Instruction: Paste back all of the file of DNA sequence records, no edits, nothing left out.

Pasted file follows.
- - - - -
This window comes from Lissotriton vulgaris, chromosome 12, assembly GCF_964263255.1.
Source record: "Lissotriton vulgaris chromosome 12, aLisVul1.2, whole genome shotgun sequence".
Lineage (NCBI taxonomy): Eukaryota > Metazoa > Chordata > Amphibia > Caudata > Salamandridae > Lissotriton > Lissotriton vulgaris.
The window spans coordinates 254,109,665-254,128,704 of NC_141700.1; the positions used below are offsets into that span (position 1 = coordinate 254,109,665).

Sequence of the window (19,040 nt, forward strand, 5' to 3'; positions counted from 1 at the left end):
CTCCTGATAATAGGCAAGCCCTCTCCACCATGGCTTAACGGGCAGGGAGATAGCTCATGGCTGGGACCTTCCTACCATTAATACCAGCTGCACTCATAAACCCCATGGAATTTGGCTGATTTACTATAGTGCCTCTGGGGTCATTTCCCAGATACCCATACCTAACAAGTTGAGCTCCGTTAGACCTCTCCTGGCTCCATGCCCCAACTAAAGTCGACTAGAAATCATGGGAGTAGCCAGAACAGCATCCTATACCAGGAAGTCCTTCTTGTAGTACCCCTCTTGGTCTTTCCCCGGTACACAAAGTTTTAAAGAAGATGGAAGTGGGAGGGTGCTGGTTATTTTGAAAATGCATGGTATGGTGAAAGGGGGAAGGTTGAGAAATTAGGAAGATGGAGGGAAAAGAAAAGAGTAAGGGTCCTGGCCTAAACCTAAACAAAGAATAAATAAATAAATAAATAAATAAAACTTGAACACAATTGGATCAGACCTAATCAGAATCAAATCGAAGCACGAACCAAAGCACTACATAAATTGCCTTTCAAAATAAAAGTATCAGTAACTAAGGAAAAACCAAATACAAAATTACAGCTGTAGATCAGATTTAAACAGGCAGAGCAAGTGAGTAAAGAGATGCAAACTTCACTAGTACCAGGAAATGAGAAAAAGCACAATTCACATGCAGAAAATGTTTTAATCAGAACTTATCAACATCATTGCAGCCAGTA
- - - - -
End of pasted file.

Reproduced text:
This window comes from Lissotriton vulgaris, chromosome 12, assembly GCF_964263255.1.
Source record: "Lissotriton vulgaris chromosome 12, aLisVul1.2, whole genome shotgun sequence".
Lineage (NCBI taxonomy): Eukaryota > Metazoa > Chordata > Amphibia > Caudata > Salamandridae > Lissotriton > Lissotriton vulgaris.
The window spans coordinates 254,109,665-254,128,704 of NC_141700.1; the positions used below are offsets into that span (position 1 = coordinate 254,109,665).

Sequence of the window (19,040 nt, forward strand, 5' to 3'; positions counted from 1 at the left end):
CTCCTGATAATAGGCAAGCCCTCTCCACCATGGCTTAACGGGCAGGGAGATAGCTCATGGCTGGGACCTTCCTACCATTAATACCAGCTGCACTCATAAACCCCATGGAATTTGGCTGATTTACTATAGTGCCTCTGGGGTCATTTCCCAGATACCCATACCTAACAAGTTGAGCTCCGTTAGACCTCTCCTGGCTCCATGCCCCAACTAAAGTCGACTAGAAATCATGGGAGTAGCCAGAACAGCATCCTATACCAGGAAGTCCTTCTTGTAGTACCCCTCTTGGTCTTTCCCCGGTACACAAAGTTTTAAAGAAGATGGAAGTGGGAGGGTGCTGGTTATTTTGAAAATGCATGGTATGGTGAAAGGGGGAAGGTTGAGAAATTAGGAAGATGGAGGGAAAAGAAAAGAGTAAGGGTCCTGGCCTAAACCTAAACAAAGAATAAATAAATAAATAAATAAATAAAACTTGAACACAATTGGATCAGACCTAATCAGAATCAAATCGAAGCACGAACCAAAGCACTACATAAATTGCCTTTCAAAATAAAAGTATCAGTAACTAAGGAAAAACCAAATACAAAATTACAGCTGTAGATCAGATTTAAACAGGCAGAGCAAGTGAGTAAAGAGATGCAAACTTCACTAGTACCAGGAAATGAGAAAAAGCACAATTCACATGCAGAAAATGTTTTAATCAGAACTTATCAACATCATTGCAGCCAGTA